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Waiting For The Numbers
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With fund flows virtually coming to a standstill amid growing jitters over the fate of Greece and its fallout on the Euro-zone economy, the Indian markets now await the release of September IIP numbers that is expected to be unveiled on coming Friday, 11 November 2011.
The market is eagerly waiting for the winter session of Parliament starting on 22 November 2011. Expectations are high on re-initiating the reforms process.
"Affirmative action from the government on reforms and on investments will be the pre-requisite for the markets to move up sustainably," says Dipen Shah, head of fundamental research at Kotak Securities. He, however, believes that in the coming week the markets will continue to be influenced by the developments in Europe while at home, the inflation and the IIP numbers will be important.
Meanwhile, last week the market remained volatile with the Bombay Stock Exchange (BSE) Sensitive Index (Sensex) moving from positive to negative territory and back following global cues particularly on news from the Euro-zone. For the week ending 4 November 2011, the Sensex fell on low volumes to end at 17,562.61, down 1.4 per cent or 242 points. In the past five trading sessions, the sensex recorded an average daily turnover of Rs 2,248 crore, compared to last six months daily average turnover of Rs 2,615 crore. The mood among investors remained subdued as inflation continued to rise with food inflation jumping to a nine-month high crossing 12 per cent. Last week, petrol prices were also hiked by nearly Rs 2 per litre.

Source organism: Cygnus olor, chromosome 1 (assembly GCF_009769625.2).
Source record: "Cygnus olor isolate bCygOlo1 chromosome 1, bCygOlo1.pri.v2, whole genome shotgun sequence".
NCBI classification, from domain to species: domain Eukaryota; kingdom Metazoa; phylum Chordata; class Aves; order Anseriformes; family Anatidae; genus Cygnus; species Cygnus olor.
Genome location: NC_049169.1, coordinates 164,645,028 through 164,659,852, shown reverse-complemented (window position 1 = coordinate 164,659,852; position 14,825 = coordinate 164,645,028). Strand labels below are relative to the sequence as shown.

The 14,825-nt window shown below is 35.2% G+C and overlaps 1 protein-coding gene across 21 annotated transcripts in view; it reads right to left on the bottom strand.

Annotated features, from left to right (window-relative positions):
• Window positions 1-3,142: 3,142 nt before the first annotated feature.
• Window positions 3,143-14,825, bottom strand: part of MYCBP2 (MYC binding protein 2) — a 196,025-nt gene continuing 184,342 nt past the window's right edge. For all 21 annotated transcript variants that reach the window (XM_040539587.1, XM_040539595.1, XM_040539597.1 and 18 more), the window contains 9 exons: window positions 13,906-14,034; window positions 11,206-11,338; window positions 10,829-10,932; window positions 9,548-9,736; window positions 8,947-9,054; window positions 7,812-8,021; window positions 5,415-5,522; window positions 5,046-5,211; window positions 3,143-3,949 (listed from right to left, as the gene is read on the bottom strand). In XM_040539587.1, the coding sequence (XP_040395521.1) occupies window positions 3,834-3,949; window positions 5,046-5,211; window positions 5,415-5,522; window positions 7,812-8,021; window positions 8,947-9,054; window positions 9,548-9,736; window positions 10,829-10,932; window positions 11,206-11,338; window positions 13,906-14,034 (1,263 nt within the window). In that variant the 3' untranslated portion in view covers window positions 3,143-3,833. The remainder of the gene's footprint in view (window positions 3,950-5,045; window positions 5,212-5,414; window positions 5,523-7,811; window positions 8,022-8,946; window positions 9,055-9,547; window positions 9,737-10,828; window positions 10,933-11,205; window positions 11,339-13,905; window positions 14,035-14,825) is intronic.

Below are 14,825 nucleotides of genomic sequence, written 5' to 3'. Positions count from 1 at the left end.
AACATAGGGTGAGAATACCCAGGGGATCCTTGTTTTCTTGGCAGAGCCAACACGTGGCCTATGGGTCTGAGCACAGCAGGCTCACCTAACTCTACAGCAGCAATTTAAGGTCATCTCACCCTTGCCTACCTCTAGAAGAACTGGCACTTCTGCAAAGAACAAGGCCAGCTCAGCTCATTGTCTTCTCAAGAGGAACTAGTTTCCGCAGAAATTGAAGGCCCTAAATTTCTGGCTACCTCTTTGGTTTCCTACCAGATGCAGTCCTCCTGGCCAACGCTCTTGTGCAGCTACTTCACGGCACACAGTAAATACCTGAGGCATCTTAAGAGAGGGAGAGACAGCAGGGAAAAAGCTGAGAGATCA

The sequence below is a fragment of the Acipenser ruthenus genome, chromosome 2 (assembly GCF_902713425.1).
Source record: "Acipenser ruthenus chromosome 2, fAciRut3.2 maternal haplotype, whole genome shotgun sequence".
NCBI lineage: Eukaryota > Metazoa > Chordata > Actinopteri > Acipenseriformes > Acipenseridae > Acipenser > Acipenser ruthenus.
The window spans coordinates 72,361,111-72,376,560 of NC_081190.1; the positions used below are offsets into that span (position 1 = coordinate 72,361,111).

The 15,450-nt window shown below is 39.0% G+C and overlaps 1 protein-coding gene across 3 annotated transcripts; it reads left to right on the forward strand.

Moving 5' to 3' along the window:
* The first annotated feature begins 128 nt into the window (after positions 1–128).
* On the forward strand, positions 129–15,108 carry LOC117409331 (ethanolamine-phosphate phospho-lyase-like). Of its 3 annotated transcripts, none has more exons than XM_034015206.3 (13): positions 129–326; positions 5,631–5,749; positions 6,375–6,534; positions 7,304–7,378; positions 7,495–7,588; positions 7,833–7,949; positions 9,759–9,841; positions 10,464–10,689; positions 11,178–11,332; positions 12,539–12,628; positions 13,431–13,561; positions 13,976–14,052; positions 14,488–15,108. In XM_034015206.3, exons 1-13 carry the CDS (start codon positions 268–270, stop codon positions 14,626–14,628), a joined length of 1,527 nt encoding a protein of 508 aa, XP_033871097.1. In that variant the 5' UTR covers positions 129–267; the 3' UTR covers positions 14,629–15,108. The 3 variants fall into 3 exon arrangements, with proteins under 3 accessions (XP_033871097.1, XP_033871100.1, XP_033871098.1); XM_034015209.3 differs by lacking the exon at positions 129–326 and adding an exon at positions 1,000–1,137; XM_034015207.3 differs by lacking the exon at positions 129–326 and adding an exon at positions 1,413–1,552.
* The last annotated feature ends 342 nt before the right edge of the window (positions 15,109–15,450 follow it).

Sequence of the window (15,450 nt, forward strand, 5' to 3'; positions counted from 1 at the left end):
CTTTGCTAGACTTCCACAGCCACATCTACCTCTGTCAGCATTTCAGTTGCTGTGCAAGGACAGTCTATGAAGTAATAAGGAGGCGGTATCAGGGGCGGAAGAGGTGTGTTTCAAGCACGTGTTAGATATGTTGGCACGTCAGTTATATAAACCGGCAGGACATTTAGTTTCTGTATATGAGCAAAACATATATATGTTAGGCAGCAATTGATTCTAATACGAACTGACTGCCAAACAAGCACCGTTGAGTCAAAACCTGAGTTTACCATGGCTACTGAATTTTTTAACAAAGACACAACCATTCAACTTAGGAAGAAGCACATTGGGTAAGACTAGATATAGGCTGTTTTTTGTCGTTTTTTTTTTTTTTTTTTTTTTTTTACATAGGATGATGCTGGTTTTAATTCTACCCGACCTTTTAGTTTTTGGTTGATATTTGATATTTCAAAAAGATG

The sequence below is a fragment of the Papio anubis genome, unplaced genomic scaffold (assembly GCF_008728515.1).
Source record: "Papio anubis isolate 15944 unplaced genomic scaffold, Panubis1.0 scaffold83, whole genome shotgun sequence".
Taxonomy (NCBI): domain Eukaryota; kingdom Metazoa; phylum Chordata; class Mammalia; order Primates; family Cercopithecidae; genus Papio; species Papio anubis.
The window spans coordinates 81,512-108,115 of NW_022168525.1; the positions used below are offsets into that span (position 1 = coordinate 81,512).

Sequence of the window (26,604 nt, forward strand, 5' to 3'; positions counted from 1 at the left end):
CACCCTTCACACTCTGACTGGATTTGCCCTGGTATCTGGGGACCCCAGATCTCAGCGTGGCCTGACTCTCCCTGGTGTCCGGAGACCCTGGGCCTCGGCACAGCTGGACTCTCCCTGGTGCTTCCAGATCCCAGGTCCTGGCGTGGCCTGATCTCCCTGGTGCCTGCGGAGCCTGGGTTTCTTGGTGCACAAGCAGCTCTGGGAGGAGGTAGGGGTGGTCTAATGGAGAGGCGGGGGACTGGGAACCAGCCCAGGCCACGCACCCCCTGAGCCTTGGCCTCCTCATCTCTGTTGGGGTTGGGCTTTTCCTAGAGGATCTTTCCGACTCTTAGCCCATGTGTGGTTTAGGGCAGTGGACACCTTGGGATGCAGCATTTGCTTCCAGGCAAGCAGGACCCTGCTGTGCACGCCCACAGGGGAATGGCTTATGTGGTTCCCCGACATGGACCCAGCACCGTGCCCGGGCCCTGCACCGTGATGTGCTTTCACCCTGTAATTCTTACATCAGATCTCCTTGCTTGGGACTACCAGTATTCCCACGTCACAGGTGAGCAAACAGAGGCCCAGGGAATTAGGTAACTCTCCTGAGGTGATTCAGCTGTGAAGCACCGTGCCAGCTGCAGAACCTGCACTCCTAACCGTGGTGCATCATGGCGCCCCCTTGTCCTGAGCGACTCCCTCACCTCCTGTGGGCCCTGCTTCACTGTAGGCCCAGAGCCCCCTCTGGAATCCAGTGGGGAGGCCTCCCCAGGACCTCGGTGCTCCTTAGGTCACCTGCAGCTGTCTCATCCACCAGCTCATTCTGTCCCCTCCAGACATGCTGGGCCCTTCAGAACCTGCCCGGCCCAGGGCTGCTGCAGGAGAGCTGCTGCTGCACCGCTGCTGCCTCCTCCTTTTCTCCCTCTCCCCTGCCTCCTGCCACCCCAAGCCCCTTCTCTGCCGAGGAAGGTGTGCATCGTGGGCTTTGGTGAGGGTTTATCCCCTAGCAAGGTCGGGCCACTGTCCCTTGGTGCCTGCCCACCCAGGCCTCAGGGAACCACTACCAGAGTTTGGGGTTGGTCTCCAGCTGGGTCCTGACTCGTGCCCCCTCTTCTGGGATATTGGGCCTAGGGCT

Though the Indian market has discounted most of the bad news, global as well as domestic uncertainty continue to looms over it. Last week too, FII flows remained subdued to the tune of $129 million in the four trading sessions till 3 November 2011.
Last week's rate cut by the European Central Bank by 25 basis points to 1.25 per cent and indication of another stimulus package after the Federal Reserve chairman Ben Bernanke said he was prepared to use monetary tools, may sound good for the markets. The fact is with global economy in a tailspin and indication of mild recession in Europe and slowdown in China, is likely to decrease the risk appetite among investors and flows into emerging markets like India.
With India Inc expected to take another 2-3 quarters to deliver good performance, the next trigger could be an unexpected surprise from the government announcing reforms to boost investments in the country. Though it's a good time to build a portfolio for a long-term, but in the immediate short to medium term, Indian markets are expected to remain subdued and volatile and any bad news will see market drifting down.